Let’s be skillful in our task, and help others become skillful in their tasks too, so that we may render Satan incapable of victory.

“Division weakens the Church. As long as people are focused on their squabbles and disagreements, they cannot further the kingdom of God.” -quote from Kat’s fencing manual

“The Unity Creed: To create peace and unity, I must work hard. I must observe the world around me. I must minister in time of need. I must listen actively all the time. I must remember all that I can. Then when I need help, if no one gives it, I must pray to God, giver of all things.” -quote from Lacy’s fencing manual

 

Girls with Swords, Week 3

For my birthday earlier this month, Lacy bought me a book that I’ve been wanting: The Art of War.  It’s said to be a great book, used by successful entrepreneurs  to improve their skill.  But as I read it during this time while I’m also studying Girls with Swords, I find we can apply it to Christian living, too.

“To all nations war is a great matter.  Upon the army death or life depend: it is the means of the existence or destruction of the State.” Sun Tzu in The Art of War

The existence of God’s Holy nation – Christians from every part of the world – depends on how well each of us prepares for our spiritual battle.   If we stand ready to fight against the spiritual enemies who wage war against us, we will be able to persevere and protect our people from the enemy’s attacks; but if we stay ignorant and in denial of the war around us, Satan will easily overpower us and cause the people of God to stumble and fall away.  War is a great matter, whether we stand in the offense or in the defense; we have to be ready for the battles ahead.

If the world hateth you, ye know that it hath hated me before it hated you. If ye were of the world, the world would love its own: but because ye are not of the world, but I chose you out of the world, therefore the world hateth you. Remember the word that I said unto you, A servant is not greater than his lord. If they persecuted me, they will also persecute you; if they kept my word, they will keep yours also. But all these things will they do unto you for my name’s sake, because they know not him that sent me.” John 15:18-21  (ASV)

This week, the Girls with Swords chapter focused on how we might be heroes just like the men and women spoken of in Hebrews 11.  Through faith, we can face the enemy and stand bravely for Christ.  With God as our power, we can be superhuman.

It sounds unbelievable; but don’t be fooled by Satan’s lies against this concept- you really are the hero of your own story.  The moment you chose to be baptized, you became an enemy of Satan, and all the angels in heaven rejoiced (Luke 15:3-10).  If you haven’t chosen baptism yet, then Satan’s legion of demons fight every day to keep you from making the decision of accepting salvation through Christ’s resurrection.  While God wants no man to perish but all to have eternal life through Jesus Christ (John 3:16, 1 Timothy 2:1-6, 2 Peter 3:9), Satan wants quite the opposite. “God so loved the world that he gave his one and only Son, that whoever believes in him shall not perish but have eternal life” (John 3:16), but Satan wishes that all people shall perish and none have eternal life.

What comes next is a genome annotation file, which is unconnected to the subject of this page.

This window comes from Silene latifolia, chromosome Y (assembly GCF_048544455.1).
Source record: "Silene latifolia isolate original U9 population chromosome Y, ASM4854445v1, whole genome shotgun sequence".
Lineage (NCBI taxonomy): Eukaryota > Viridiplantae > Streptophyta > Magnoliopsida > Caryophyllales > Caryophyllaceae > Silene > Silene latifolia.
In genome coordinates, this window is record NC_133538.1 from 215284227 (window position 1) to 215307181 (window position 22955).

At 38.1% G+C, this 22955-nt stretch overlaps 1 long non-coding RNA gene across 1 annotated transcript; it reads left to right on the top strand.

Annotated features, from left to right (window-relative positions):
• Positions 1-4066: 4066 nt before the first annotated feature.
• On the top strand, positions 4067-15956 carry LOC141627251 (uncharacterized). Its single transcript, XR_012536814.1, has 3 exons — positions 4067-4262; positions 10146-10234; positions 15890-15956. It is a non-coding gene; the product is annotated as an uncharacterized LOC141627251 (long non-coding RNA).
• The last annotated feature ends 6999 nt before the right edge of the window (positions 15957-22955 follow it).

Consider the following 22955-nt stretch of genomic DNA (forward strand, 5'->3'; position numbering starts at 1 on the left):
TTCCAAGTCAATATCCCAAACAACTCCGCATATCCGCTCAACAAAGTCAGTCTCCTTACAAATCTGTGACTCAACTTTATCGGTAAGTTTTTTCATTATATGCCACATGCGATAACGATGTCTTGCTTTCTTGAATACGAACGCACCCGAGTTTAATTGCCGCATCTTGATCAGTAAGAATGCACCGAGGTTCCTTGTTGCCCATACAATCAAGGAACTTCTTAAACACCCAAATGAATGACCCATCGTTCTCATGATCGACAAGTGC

Once you accept your role as hero, whether you perform amazing miracles like the hero Captain Sullinberger of the US Airways flight 1549 or you’re just a forgotten survivor, victim of life’s worst events the way that Chuck Noland was in the movie Castaway, you are a hero in your own story and Satan is trying to bring you – as a Christian – to ruin.

“Reacting does not equal choosing. Fear will drive you to react, but as you become more skillful with the sword, you will choose your response with the intent of honoring your Father – rather than protecting yourself.” -Lisa Bevere, from the Girls with Swords Fencing Manual

The best way to choose your response with an intent of honoring God instead of fearing the enemy is to prepare for the attack and be ready for whatever will happen.  To be ready, we must put on the proper armor so that we will have the protection that God provides us.

“He who does not know the evils of war will not reap advantage thereby. He who is skillful in war does not make a second levy, does not load his supply wagon thrice.”  Sun Tzu, The Art of War

If you don’t spend your time preparing, then the enemy will have an advantage over you and you won’t have enough “supply” -strength, knowledge, and will- to fight back.  On the other hand, if you prepare for war and grow skillful with the provisions that God gives you through Scriptures, then the enemy cannot surprise you with an attack that you didn’t expect.

Ephesians 6:10-18 tells us six articles of protection that we should wear in our fights against Satan.  We should never be found without them, unprepared.  Our enemy is always on the prowl (1 Peter 5:8), and will pounce the moment we set our armor aside for a moment of rest.

Heroes may feel afraid of something, but they trust in their power, whether its the power of their sword, or their own [superhuman] abilities, or something else. In [Christians’] case, God is our power.  -quote from Kat’s fencing manual

God is permitted to do what he wants with me, because I have no idea who I am anymore. I mean, if my ideas have to “be scrapped” before God can place me in his own, then let it be so, because my plans are void almost like a money check when it’s VOID. So Lord, I permit you. -quote from Lacy’s fencing manual